Last week, my colleague Bobby Ross Jr. briefly praised Michelle Boorstein's long-form feature in the Washington Post on the planned Museum of the Bible. In my own admiring review, let me count the ways.
Boorstein gives details on the look and feel and content of the museum, planned for Washington, D.C. by 2017. She presents the truly celestial numbers: a $50 million price for the 430,000-square-foot Washington Design Center, to be stocked with 44,000 biblical artifacts in Green's personal collection; the need to deal with a "dozen or so agencies" in starting the museum.
She offers an engaging look at Steve Green, president of the Hobby Lobby store chain, who expects to pay $800 million for the museum.
She traces how Green's vision for the museum has shifted, from promoting the truth of the Bible toward a scholarly, nonsectarian approach.
And (insert Hallelujah Chorus) she spends only two of the 63 paragraphs on the Supreme Court case that won Hobby Lobby the right not to insure some forms of birth control. Some writers would have digressed and obsessed over that case, adding enough text to fill a Bible.
Boorstein often puts us into the scene with vivid wording. In one example, she says the future museum building is near the National Mall: "It’s just two blocks away, and from the roof it feels as though you can take a running leap onto the U.S. Capitol."
Here is the kind of intelligent, searching content you get when an actual religion writer like Boorstein writes a religion story. She avoids taking sides, yet compels you to read further:
Will it portray the Bible as a static, singular book with definitive teachings? Or as a mystery that is understood differently all over the world, an evolving body of texts that well may be transformed through ongoing archaeological finds? Will the D.C. museum be like the Creation Museum in Petersburg, Ky., where dinosaurs are shown coexisting with human beings on a 6,000-year-old Earth? Or will it be as the Bible museum promoters described in presentations to the city, something akin to the Air and Space Museum, with an emphasis on scholarship and accuracy?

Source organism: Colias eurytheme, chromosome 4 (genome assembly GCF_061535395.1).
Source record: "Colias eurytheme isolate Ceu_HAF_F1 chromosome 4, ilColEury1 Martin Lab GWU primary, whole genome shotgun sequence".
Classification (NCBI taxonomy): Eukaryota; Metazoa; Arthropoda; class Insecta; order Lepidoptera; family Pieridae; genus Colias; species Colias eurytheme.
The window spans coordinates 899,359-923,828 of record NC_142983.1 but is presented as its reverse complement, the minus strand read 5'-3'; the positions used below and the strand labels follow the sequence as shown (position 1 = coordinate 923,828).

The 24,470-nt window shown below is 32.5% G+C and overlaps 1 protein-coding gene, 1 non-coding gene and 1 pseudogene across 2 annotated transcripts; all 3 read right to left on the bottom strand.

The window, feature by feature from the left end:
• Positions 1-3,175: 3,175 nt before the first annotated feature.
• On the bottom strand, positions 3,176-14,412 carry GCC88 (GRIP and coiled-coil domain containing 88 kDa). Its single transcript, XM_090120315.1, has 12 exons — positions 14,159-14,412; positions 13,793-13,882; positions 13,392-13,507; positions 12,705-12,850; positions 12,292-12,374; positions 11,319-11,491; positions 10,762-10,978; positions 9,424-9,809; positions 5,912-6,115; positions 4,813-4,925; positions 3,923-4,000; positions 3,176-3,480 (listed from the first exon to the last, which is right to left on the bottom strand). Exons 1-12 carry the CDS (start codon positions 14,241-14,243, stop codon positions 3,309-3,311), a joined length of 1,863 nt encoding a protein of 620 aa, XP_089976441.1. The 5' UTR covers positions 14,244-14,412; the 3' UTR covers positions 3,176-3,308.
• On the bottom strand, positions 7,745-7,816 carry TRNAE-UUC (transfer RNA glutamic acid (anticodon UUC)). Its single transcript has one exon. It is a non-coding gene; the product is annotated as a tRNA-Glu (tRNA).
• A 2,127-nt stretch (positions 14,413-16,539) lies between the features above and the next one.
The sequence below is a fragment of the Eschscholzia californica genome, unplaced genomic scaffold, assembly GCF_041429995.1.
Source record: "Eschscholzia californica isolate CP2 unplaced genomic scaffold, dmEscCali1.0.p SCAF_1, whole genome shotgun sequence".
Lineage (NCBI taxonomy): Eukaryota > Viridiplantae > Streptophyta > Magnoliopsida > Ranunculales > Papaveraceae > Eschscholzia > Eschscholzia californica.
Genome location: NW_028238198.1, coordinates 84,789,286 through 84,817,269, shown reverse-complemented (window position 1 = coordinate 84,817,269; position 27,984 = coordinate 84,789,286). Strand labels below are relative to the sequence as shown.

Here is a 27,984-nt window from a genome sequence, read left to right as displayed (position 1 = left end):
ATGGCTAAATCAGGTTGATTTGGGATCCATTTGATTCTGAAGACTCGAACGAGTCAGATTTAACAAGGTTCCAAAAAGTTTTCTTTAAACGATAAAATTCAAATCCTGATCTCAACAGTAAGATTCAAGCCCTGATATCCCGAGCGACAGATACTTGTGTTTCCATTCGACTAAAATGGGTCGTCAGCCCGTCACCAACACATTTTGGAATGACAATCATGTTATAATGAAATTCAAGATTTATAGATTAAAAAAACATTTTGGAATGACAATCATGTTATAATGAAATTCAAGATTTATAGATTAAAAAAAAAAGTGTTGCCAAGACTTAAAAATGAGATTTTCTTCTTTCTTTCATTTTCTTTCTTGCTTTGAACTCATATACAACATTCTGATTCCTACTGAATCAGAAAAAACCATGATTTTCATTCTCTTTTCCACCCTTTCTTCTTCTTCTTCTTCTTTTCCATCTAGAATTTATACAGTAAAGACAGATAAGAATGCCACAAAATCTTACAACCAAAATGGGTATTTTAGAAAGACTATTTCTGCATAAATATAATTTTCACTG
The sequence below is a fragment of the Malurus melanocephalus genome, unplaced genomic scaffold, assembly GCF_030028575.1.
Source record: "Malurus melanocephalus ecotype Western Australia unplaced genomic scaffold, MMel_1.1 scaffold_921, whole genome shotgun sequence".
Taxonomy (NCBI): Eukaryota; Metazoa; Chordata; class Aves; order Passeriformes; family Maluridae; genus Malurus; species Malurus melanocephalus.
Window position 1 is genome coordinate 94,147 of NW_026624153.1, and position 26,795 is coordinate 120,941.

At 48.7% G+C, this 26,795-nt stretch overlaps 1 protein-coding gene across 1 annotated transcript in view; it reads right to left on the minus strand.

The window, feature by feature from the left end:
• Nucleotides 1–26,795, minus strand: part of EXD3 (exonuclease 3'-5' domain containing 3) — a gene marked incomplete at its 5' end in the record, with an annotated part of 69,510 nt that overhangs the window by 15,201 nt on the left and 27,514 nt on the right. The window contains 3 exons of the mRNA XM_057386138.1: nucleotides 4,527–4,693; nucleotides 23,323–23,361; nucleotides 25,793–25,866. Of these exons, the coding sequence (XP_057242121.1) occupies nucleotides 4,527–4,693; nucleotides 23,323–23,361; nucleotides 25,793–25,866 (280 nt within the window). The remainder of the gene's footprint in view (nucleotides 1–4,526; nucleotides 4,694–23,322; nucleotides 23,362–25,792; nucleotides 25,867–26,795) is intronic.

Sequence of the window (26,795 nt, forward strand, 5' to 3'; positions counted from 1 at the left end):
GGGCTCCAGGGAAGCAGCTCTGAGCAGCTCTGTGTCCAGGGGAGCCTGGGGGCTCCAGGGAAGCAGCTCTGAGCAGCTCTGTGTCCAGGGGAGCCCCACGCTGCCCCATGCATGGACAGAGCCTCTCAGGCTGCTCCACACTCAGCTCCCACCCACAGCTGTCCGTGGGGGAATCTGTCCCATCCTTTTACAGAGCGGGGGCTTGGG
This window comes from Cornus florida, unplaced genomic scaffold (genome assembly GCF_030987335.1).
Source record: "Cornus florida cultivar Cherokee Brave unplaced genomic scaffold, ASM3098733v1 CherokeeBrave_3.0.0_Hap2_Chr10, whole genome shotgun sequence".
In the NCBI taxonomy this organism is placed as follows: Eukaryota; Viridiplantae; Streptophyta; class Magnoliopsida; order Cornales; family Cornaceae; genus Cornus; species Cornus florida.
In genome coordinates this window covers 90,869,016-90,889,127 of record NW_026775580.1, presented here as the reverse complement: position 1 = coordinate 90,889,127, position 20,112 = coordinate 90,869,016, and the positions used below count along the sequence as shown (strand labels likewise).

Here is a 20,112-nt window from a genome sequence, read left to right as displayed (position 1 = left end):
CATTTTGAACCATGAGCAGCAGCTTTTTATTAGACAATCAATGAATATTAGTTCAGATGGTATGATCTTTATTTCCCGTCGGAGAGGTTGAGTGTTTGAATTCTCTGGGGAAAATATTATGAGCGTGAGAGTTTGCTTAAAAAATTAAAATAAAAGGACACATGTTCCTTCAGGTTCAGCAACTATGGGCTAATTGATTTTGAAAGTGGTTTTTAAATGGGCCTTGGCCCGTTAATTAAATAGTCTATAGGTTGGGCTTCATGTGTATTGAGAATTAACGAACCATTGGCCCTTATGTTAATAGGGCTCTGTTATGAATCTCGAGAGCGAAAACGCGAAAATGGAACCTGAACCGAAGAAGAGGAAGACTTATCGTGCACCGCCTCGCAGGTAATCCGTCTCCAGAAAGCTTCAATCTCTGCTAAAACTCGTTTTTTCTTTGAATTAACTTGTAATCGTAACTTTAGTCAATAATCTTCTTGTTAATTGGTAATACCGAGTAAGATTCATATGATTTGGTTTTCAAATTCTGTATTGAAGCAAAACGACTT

The project’s cast of leading players has only made the answers more confusing — and more tantalizing.
They include respected biblical scholars, a deeply religious theme park magnate, and hipster New York designers whose other projects include branding Yankee Stadium and the NBC logo.
Much of Boorstein's narrative appropriately centers on Green. She is frank but non-cynical about his evangelical faith in the truth and centrality of the Bible.
In one quote, he says why he chose the nation's capital as the location: “I think seeing the biblical foundations of our nation — for our legislators to see that, that a lot of that was biblically based, that we have religious freedoms today, which are a biblical concept, it can’t hurt being there.”
In contrast to his simple faith is the all-star lineup of worldly-wise pros he has assembled, as the article notes. They include men who have worked on Knott's Berry Farm and a proposed LGBT museum. They also include a Lutheran Bible scholar and an avowed liberal who will head the museum's collections.